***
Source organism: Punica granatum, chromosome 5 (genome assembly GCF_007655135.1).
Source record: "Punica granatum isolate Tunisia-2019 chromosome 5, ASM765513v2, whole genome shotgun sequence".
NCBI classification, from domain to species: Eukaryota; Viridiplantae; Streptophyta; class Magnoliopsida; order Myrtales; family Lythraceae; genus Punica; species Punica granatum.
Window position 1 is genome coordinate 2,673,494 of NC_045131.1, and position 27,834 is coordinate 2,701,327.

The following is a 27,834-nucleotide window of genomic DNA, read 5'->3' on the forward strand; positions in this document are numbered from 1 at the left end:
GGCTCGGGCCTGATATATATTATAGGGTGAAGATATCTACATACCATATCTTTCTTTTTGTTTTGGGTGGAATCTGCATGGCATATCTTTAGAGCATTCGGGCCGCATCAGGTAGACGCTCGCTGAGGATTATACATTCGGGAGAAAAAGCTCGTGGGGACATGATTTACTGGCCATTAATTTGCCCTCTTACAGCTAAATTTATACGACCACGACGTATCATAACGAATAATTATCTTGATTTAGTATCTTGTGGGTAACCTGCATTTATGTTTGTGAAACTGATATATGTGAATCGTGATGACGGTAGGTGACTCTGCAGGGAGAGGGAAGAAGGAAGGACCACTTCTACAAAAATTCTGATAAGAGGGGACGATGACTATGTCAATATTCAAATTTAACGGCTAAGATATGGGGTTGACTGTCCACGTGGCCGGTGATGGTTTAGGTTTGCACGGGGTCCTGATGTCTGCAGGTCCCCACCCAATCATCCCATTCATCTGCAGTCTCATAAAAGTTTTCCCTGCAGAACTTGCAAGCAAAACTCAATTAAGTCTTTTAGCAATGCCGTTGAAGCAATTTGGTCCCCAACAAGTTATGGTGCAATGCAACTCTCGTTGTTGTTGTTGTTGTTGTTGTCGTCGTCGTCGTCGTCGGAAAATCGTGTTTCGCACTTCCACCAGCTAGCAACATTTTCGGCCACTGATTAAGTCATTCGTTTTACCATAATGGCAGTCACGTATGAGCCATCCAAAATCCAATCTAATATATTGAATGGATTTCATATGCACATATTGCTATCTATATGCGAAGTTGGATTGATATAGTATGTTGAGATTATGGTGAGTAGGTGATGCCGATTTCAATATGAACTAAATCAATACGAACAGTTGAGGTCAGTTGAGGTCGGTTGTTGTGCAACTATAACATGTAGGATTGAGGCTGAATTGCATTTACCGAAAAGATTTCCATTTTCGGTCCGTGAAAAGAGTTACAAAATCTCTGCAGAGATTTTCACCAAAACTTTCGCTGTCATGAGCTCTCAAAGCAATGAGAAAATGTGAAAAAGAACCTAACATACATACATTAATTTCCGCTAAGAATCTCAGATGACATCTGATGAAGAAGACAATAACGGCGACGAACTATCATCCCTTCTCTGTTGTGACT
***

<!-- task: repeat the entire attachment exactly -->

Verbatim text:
Source organism: Punica granatum, chromosome 5 (genome assembly GCF_007655135.1).
Source record: "Punica granatum isolate Tunisia-2019 chromosome 5, ASM765513v2, whole genome shotgun sequence".
NCBI classification, from domain to species: Eukaryota; Viridiplantae; Streptophyta; class Magnoliopsida; order Myrtales; family Lythraceae; genus Punica; species Punica granatum.
Window position 1 is genome coordinate 2,673,494 of NC_045131.1, and position 27,834 is coordinate 2,701,327.

The following is a 27,834-nucleotide window of genomic DNA, read 5'->3' on the forward strand; positions in this document are numbered from 1 at the left end:
GGCTCGGGCCTGATATATATTATAGGGTGAAGATATCTACATACCATATCTTTCTTTTTGTTTTGGGTGGAATCTGCATGGCATATCTTTAGAGCATTCGGGCCGCATCAGGTAGACGCTCGCTGAGGATTATACATTCGGGAGAAAAAGCTCGTGGGGACATGATTTACTGGCCATTAATTTGCCCTCTTACAGCTAAATTTATACGACCACGACGTATCATAACGAATAATTATCTTGATTTAGTATCTTGTGGGTAACCTGCATTTATGTTTGTGAAACTGATATATGTGAATCGTGATGACGGTAGGTGACTCTGCAGGGAGAGGGAAGAAGGAAGGACCACTTCTACAAAAATTCTGATAAGAGGGGACGATGACTATGTCAATATTCAAATTTAACGGCTAAGATATGGGGTTGACTGTCCACGTGGCCGGTGATGGTTTAGGTTTGCACGGGGTCCTGATGTCTGCAGGTCCCCACCCAATCATCCCATTCATCTGCAGTCTCATAAAAGTTTTCCCTGCAGAACTTGCAAGCAAAACTCAATTAAGTCTTTTAGCAATGCCGTTGAAGCAATTTGGTCCCCAACAAGTTATGGTGCAATGCAACTCTCGTTGTTGTTGTTGTTGTTGTTGTCGTCGTCGTCGTCGTCGGAAAATCGTGTTTCGCACTTCCACCAGCTAGCAACATTTTCGGCCACTGATTAAGTCATTCGTTTTACCATAATGGCAGTCACGTATGAGCCATCCAAAATCCAATCTAATATATTGAATGGATTTCATATGCACATATTGCTATCTATATGCGAAGTTGGATTGATATAGTATGTTGAGATTATGGTGAGTAGGTGATGCCGATTTCAATATGAACTAAATCAATACGAACAGTTGAGGTCAGTTGAGGTCGGTTGTTGTGCAACTATAACATGTAGGATTGAGGCTGAATTGCATTTACCGAAAAGATTTCCATTTTCGGTCCGTGAAAAGAGTTACAAAATCTCTGCAGAGATTTTCACCAAAACTTTCGCTGTCATGAGCTCTCAAAGCAATGAGAAAATGTGAAAAAGAACCTAACATACATACATTAATTTCCGCTAAGAATCTCAGATGACATCTGATGAAGAAGACAATAACGGCGACGAACTATCATCCCTTCTCTGTTGTGACT